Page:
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Debate about effectiveness of Cambridge 20mph zones

Only small changes being reported following first wave of changes

Critics are questioning the impact of a city council scheme to introduce 20mph speed limits on the majority of Cambridge’s residential and shopping streets. So far 58 streets in the north of the city have seen their speed limit reduced from 30mph to 20mph and the majority have seen a change of less than 1mph – average speeds on most of the streets already being below 20mph even before the changes.

The project is due to be rolled out across the city, but some are questioning the value of what will be a £600,000 investment with the biggest change seen on any road thus far less than 3mph.

Local Conservative activist Andy Bower, told Cambridge News that he felt there were other, more important issues for cyclists that were being overlooked.

“I think it’s fine that residents are being consulted, but I feel councillors have pushed the whole process without considering the facts, what the practical impact is going to be.

“The police have expressed their view time and time again that it doesn’t seem to be worthwhile. Perhaps councillors should pay attention to that advice. If you’re cycling down Mill Road the threat isn’t how fast you’re going – the real threat is people coming out of side streets without looking.”

However, it is often argued that even small reductions in driving speed can have a real benefit in safety terms. Results show that the largest speed reductions in Cambridge have been on the streets that had the highest averages.

Andy Preston, the city council’s project delivery and environment manager, said:

“Of those streets where average traffic speeds were previously above 20mph, some 93 per cent have seen a reduction. Only three of these streets have seen an increase in average speeds, but by a marginal degree...and the resultant mean traffic speeds remain relatively low.

“All streets that were surveyed in the north area now have average speeds of 24mph or less, with 56 per cent having average speeds of 20mph or less.”

Al Storer, from the Cambridge Cycling Campaign, said that the group supported the continued roll-out of the 20mph scheme, arguing that a consistent limit in residential and retail streets would help with compliance as drivers would be in less doubt about what the limit is. However, he argued that the changes would prove more effective if police showed greater support.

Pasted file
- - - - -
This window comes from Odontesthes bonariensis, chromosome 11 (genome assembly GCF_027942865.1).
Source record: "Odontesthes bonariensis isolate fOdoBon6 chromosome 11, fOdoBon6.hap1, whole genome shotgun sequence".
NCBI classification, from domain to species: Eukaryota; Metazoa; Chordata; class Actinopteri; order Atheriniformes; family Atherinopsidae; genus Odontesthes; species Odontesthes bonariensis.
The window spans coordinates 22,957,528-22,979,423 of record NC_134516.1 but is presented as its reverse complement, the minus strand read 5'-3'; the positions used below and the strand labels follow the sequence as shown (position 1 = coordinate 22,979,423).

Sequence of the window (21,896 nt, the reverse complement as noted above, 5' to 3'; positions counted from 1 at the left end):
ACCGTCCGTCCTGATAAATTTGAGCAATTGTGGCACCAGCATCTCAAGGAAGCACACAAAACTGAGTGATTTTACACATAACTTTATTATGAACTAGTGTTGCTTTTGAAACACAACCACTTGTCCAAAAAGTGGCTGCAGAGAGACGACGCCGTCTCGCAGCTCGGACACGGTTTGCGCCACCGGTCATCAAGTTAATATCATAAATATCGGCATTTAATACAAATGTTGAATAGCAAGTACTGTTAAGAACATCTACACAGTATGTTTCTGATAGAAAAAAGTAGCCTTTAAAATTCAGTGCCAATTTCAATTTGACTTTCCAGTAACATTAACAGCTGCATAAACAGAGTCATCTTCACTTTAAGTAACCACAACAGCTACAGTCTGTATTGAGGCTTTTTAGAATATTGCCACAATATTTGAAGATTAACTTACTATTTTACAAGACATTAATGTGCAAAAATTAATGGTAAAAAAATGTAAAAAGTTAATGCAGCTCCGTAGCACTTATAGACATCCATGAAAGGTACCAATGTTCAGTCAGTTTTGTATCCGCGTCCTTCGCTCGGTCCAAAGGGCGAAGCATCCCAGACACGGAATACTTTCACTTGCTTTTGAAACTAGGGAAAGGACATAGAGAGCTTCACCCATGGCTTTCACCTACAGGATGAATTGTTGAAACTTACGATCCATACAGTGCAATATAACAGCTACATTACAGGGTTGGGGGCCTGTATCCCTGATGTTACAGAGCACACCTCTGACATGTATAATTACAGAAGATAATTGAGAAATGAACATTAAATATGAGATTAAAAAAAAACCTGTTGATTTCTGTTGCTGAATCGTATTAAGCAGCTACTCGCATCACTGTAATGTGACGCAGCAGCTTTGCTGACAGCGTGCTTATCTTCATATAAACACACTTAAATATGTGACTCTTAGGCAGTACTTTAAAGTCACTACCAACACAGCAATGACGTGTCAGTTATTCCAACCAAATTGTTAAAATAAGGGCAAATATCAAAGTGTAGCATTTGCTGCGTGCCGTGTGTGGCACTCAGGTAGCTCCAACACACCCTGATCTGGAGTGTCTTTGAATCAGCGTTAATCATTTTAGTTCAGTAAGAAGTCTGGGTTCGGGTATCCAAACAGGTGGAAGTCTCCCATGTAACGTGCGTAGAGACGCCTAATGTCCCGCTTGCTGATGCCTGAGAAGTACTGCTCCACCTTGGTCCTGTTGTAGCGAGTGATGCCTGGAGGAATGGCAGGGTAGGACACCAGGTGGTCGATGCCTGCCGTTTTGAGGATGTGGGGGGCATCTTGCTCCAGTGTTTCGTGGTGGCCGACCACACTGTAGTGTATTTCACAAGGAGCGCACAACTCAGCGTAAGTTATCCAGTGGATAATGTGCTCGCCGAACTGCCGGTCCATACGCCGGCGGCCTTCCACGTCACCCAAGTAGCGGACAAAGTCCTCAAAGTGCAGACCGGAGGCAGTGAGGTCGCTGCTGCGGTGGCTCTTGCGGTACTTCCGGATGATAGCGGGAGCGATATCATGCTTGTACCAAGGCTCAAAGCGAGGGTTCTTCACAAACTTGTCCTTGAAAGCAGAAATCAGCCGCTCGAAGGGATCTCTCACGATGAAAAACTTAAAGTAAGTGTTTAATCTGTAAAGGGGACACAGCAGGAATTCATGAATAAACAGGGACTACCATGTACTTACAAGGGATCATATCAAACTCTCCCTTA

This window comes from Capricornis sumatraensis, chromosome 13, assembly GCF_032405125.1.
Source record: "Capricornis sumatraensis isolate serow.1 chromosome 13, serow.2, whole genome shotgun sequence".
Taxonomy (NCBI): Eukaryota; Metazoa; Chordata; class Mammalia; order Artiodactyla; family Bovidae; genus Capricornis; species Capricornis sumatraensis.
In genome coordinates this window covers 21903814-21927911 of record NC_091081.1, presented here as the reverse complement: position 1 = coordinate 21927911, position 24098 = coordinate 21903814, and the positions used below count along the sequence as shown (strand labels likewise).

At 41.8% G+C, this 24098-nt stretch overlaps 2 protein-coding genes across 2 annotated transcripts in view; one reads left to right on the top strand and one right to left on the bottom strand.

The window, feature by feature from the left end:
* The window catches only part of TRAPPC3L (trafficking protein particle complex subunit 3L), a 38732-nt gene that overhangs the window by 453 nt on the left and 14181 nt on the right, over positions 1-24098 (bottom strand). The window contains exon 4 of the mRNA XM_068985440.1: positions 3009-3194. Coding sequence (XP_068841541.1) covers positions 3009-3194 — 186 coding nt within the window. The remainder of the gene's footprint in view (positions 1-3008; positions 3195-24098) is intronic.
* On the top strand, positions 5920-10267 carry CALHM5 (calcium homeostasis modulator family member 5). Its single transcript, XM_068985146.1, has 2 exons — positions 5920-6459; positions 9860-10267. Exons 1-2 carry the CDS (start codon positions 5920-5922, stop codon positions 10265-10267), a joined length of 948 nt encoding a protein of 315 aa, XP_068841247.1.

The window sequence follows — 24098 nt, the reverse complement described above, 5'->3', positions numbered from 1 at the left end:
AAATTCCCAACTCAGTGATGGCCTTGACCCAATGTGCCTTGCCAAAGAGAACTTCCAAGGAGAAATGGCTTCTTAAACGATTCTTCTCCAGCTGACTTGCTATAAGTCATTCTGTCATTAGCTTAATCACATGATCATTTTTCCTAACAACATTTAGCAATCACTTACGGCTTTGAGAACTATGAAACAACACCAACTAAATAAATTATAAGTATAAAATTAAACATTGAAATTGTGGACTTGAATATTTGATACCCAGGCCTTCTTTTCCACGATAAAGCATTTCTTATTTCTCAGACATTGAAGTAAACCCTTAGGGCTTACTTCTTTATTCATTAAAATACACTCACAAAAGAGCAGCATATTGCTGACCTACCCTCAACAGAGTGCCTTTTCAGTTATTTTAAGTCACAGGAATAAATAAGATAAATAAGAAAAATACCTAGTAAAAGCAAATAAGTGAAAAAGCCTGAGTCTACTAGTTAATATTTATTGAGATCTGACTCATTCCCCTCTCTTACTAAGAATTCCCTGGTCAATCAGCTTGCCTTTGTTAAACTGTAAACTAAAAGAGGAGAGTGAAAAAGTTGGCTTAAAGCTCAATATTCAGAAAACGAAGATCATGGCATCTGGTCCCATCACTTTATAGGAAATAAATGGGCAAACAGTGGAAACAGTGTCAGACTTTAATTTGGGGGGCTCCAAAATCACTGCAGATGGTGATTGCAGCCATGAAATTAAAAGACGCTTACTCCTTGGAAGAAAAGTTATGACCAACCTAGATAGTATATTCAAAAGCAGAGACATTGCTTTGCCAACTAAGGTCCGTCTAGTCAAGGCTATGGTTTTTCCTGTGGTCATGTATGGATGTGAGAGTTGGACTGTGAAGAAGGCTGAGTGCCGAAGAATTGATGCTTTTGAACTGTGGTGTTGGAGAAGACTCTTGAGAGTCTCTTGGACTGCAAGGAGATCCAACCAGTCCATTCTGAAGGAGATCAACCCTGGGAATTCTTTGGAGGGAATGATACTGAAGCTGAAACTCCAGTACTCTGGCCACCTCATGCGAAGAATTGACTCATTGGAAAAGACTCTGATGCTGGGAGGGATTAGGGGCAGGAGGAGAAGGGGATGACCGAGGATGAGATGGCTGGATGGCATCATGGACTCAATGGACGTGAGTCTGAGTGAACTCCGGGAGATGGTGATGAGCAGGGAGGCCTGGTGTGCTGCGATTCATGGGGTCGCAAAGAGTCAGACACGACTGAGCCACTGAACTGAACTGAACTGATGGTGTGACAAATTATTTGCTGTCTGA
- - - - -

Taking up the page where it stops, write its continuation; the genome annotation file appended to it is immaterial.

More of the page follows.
"The preliminary results from north area do only show small drops, however the data shows that in many streets the average was already well below 20mph so we would not expect much reduction there. It appears the largest reductions have been on the streets that had the highest averages.

"Better compliance may be achieved if the police would take enforcement of the limit seriously. Despite local residents asking for it as a priority the local policing team have taken little interest in doing so, which the regular speeders no doubt know.  We are sceptical that a 20mph limit on major through streets can be effective without enforcement and/or measures to reduce speeds and reduce through traffic."

Last year, government ministers and members of the All Party Parliamentary Cycling Group reacted with astonishment when a senior police officer representing the Association of Chief Police Officers (ACPO) at the Get Britain Cycling parliamentary inquiry said the body’s guidance was for such speed limits not to be enforced. In a statement, ACPO later clarified that “it is for local police forces to apply a proportionate approach to enforcement of 20mph limits based on risk to individuals, property and the seriousness of any breach.”

A spokesman from Cambridgeshire Constabulary said: “We are supportive of any scheme that will improve road safety and we have been active members of the multi-agency implementation group throughout this process.”

In any case, the merits of 20mph zones should perhaps not be measured purely in terms of the impact on drivers. One of Cambridge City Council’s stated aims in imposing 20mph speed limits is to provide road conditions that encourage active and sustainable modes of travel, such as walking and cycling.

Following a trial last year, Edinburgh looks set to introduce 20mph zones across the city with one of the main benefits found to have been that people felt safer. During the trial, cycling and walking journeys rose by 5 per cent and 7 per cent respectively, while car trips fell by 3 per cent. The percentage of children riding a bike to school rose from 4 per cent to 12 per cent, and from 3 per cent to 21 per cent among older primary age pupils. Furthermore, the proportion of parents willing to let their children play outside more than doubled from 31 per cent to 66 per cent.

Consultation packs for the next part of the Cambridge project will now be sent out. More information is available at

Alex has written for more cricket publications than the rest of the team combined. Despite the apparent evidence of this picture, he doesn't especially like cake.

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